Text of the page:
Research protocol of a multifaceted prospective mixed-method longitudinal study: Navigating Through Life – Western Australian study of transitions from out-of-home care

Lauren Parsons, Donna Chung, Reinie Cordier, David Hodgson, Stephan Lund, Philip Mendes, Melissa O’Donnell, Richard Parsons & Stian Thoresen - BMC Public Health



Developing robust evidence is a challenge for researchers working with disadvantaged or vulnerable populations. For example, research shows that young people who have transitioned from out-of-home care (OOHC) to independent adulthood often experience poor long-term outcomes. However, evidence for the aetiology of those outcomes is weak due to methodological limitations such as small sample sizes and a lack of longitudinal data. This paper details the protocol for Navigating Through Life, a study that utilises novel research methods to better understand the pathways and outcomes of young people as they leave OOHC in Western Australia (WA).


Navigating Through Life is a longitudinal, mixed methods, population-based study. A prospective longitudinal study of young people aged 15–25 years will follow participants’ experiences and outcomes over a two-year period. Quantitative and qualitative data is being collected from participants five times over 2 years, using standardised outcome measures and individual interviews. Outcome measures focus on key dimensions of young people’s lives (e.g., social inclusion, well-being, resilience, self-determination). Interviews examine important influences and the variable contexts into which young people have transitioned from care. In addition, retrospective population-level data for young people transitioning from OOHC will be obtained from linked Western Australian government administrative records. Using a multitude of data sources, analysis will map pathways and outcomes of young people with care experience, and comparisons will be made with other population groups within WA.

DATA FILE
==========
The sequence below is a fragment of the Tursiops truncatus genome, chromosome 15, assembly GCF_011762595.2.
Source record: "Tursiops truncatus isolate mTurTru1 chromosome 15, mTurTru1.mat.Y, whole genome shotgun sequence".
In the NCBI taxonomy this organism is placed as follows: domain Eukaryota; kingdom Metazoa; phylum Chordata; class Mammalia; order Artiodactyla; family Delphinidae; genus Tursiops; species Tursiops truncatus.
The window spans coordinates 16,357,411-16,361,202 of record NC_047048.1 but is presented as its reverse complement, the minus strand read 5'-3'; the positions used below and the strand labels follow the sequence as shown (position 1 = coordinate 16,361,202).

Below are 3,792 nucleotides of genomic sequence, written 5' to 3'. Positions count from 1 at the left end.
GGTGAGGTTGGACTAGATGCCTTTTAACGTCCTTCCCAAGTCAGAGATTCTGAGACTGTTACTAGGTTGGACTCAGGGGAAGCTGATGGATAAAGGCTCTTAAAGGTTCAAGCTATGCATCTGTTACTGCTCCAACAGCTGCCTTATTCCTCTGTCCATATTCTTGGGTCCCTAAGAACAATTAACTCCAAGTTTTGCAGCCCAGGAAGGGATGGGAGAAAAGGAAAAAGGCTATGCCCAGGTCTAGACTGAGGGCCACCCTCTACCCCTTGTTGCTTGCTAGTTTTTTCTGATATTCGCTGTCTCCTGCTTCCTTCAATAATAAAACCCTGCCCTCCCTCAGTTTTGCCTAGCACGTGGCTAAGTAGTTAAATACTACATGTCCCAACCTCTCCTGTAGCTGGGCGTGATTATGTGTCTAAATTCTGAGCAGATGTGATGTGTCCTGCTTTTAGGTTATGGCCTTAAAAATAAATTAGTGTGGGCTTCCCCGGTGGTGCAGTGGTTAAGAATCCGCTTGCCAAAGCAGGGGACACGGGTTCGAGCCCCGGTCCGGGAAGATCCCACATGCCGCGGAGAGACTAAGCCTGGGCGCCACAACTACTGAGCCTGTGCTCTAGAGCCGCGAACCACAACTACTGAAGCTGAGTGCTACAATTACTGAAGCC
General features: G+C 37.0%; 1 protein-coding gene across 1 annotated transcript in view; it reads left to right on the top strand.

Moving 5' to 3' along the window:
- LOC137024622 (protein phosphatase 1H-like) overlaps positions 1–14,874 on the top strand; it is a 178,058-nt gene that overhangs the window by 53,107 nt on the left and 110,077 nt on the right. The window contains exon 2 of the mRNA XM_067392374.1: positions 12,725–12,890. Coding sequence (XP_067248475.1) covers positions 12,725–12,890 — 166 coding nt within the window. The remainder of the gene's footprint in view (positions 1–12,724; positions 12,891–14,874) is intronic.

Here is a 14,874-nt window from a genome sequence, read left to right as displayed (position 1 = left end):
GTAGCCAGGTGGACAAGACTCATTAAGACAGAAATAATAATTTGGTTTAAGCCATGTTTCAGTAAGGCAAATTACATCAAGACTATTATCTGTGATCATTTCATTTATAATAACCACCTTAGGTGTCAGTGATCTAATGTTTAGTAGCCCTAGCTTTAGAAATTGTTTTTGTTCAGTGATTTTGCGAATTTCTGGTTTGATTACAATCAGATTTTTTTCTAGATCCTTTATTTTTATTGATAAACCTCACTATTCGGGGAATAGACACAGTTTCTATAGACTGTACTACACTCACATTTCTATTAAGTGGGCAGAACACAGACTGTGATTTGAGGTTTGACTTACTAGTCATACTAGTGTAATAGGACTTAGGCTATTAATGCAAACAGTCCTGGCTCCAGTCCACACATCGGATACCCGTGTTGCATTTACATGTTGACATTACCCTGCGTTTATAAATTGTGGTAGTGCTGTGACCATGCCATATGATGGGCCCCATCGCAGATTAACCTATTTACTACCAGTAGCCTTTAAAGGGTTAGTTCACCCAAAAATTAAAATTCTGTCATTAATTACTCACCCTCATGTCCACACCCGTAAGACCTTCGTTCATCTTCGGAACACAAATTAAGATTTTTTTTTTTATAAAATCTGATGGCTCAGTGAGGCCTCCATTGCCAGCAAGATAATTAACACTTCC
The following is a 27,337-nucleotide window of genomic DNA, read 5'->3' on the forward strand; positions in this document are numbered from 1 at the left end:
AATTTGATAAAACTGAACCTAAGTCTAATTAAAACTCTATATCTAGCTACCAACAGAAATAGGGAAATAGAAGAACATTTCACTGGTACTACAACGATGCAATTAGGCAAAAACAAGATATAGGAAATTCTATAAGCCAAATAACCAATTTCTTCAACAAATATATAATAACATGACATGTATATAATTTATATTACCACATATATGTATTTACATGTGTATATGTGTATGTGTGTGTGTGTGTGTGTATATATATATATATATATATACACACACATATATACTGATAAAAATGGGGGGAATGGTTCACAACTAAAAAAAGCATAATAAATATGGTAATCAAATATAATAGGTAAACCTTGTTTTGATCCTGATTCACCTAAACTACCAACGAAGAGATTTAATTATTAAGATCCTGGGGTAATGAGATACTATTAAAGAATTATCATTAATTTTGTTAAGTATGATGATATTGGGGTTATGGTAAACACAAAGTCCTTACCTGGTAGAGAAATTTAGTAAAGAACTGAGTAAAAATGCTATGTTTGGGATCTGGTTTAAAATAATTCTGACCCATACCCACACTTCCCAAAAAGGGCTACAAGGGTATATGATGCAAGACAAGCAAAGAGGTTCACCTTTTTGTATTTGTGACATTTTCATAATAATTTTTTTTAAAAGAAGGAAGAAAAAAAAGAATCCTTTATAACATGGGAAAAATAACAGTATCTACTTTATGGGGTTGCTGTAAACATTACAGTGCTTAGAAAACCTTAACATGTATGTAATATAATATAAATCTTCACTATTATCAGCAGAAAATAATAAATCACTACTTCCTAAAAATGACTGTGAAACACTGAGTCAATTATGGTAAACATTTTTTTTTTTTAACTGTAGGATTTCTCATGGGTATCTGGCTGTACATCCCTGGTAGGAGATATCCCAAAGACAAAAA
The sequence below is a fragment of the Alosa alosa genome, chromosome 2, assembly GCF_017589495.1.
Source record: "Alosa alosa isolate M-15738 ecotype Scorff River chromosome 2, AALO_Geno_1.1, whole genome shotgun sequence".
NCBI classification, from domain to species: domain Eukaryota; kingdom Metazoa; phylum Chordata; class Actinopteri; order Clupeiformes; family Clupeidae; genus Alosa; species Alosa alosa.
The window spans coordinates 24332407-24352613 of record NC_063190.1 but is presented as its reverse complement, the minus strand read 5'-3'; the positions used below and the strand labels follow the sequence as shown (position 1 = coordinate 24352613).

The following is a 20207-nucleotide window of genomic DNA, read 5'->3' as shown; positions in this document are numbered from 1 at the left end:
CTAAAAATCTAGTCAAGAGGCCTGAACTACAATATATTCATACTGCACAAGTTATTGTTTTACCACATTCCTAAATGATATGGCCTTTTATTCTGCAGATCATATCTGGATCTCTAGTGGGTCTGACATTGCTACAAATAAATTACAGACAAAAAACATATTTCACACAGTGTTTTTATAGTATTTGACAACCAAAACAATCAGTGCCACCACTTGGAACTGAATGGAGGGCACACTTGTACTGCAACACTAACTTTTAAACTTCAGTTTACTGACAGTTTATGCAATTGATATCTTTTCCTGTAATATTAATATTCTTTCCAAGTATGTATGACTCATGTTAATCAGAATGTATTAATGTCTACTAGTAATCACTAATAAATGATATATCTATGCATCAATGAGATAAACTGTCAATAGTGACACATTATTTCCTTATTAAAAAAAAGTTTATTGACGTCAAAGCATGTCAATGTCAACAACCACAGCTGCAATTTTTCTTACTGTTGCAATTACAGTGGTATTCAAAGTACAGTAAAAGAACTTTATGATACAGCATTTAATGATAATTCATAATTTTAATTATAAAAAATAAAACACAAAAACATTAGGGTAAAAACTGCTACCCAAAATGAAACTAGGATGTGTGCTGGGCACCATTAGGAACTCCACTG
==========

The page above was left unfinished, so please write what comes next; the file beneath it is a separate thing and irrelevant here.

Navigating Through Life exemplifies a novel utilisation of multiple data sources to research outcomes for vulnerable and difficult to reach populations, and offers insights for other complex mixed-methods longitudinal studies. Results will provide new and more comprehensive data about specific pathways that may be influential to a range of post-care outcomes. Findings will extend evidence to inform better service-delivery models that improve outcomes and reduce disparities for vulnerable young people.